Tackling air pollution in India and the developing world

“Coming back to MIT was nostalgic!” says PhD student Sidhant Pai, who first came to MIT as an undergraduate student. Credits:Image: Gretchen Ertl
“Coming back to MIT was nostalgic!” says PhD student Sidhant Pai, who first came to MIT as an undergraduate student. Credits:Image: Gretchen Ertl
MIT News

Original article on MIT News


PhD student Sidhant Pai works on atmospheric chemistry models that may help policymakers improve air quality in their region.


“I grew up with asthma as a kid, so bad air quality holds a visceral significance for me,” says Sidhant (Sid) Pai ’14, who spent much of his childhood in Pune, India. Located about 90 miles southwest of Mumbai, the city’s population has mushroomed over the past few decades, creating significant waste management concerns and poor air quality. Witnessing these unintended consequences of development and urbanization has shaped Pai’s interests in environmental engineering — first as an undergraduate at MIT and now as a graduate student.

“I’ve been fortunate to live in areas with relatively good air quality, but air pollution results in over a million premature deaths in India every year, heavily impacting under-served communities that live in the most polluted regions,” he says. “That’s what makes studying regional air quality in India an important and potentially impactful space.” Pai’s doctoral work is broadly motivated by his passion for human-centered environmental problem-solving.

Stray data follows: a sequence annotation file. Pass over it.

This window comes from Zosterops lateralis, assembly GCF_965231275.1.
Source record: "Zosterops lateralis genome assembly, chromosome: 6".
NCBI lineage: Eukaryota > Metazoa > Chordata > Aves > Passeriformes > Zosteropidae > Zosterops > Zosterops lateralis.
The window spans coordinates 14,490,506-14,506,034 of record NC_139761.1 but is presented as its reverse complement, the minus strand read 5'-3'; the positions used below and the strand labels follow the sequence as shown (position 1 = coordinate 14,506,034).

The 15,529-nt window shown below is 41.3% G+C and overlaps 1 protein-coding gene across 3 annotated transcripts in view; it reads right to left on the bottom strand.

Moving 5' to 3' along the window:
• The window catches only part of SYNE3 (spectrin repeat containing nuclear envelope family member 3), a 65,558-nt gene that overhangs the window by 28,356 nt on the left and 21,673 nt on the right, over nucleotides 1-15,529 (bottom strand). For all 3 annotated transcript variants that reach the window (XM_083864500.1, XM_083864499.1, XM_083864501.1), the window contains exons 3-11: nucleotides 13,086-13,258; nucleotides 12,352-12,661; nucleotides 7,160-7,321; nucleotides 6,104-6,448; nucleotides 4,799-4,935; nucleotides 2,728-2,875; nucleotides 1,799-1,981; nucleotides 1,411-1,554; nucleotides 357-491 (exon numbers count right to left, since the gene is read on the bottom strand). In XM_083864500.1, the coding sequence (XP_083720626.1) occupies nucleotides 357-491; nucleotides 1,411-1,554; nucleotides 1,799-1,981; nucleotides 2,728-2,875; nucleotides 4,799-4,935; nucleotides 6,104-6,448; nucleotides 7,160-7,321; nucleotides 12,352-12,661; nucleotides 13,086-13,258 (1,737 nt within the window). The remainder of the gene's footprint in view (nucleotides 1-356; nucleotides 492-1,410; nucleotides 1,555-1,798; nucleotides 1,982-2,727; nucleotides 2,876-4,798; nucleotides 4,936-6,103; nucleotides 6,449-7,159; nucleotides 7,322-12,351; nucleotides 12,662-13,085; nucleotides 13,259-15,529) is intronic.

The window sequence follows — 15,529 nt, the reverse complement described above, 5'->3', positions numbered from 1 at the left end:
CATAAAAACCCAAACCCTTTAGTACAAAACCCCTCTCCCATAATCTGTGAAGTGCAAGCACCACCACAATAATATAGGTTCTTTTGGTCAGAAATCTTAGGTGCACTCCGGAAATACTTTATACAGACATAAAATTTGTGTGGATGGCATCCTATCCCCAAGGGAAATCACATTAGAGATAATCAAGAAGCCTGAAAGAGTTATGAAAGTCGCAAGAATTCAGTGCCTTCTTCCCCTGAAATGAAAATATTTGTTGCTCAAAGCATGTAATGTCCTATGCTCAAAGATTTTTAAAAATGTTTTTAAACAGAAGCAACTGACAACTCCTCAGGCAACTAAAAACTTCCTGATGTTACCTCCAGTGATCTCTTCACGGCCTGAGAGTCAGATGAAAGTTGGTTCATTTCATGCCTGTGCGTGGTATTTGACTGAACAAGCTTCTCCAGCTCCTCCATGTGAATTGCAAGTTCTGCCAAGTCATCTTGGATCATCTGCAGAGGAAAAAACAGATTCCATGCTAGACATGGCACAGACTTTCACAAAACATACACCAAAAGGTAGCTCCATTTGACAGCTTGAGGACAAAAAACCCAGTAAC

That passion inspired him to found a social enterprise project, called Protoprint, in Pune after he finished his bachelor’s degree at MIT in 2014. The organization works collaboratively with a waste-picker cooperative, using low-cost and decentralized technology interventions to upcycle waste plastic. Protoprint provides a market-driven solution to augment waste-picker incomes while also increasing profitable recycling avenues for the city.

Pai is particularly interested in exploring translational science related to air quality and climate. “I tend to be pretty scattered in my interests,” he says laughing, “but I’m generally motivated by a sense that I’m contributing to a tangible problem that people actually care about — something that I can intuitively validate as important. I knew I wanted to work on air pollution and climate issues even as an undergrad, but felt like I needed to better understand the science if I was interested in contributing to solutions.”

Real-world solutions 

Pai returned to MIT in 2017 to begin his doctoral work in civil and environmental engineering. Informed by his “fire hose” experience as an undergraduate, though, he has tried to embrace a more sanguine perspective as an MIT graduate student.

“Coming back to MIT was nostalgic!” he says, “I was happy to be back, even though the transition to being a student again was challenging. To be honest, I was pretty burnt out from the [post-undergraduate] work that I was doing in India, which was challenging in a whole different way,” he explains. “Working through p-sets and exams are stressful — don’t get me wrong — but it’s not as stressful as when you’re trying to run an organization and have people depending on you. It was almost nice to be able to just focus on my PhD and work on myself. That said, I think my experiences with Protoprint helped provide some useful perspective while I was navigating hurdles as a junior grad student, and they continue to help center me now when I get anxious or stressed.”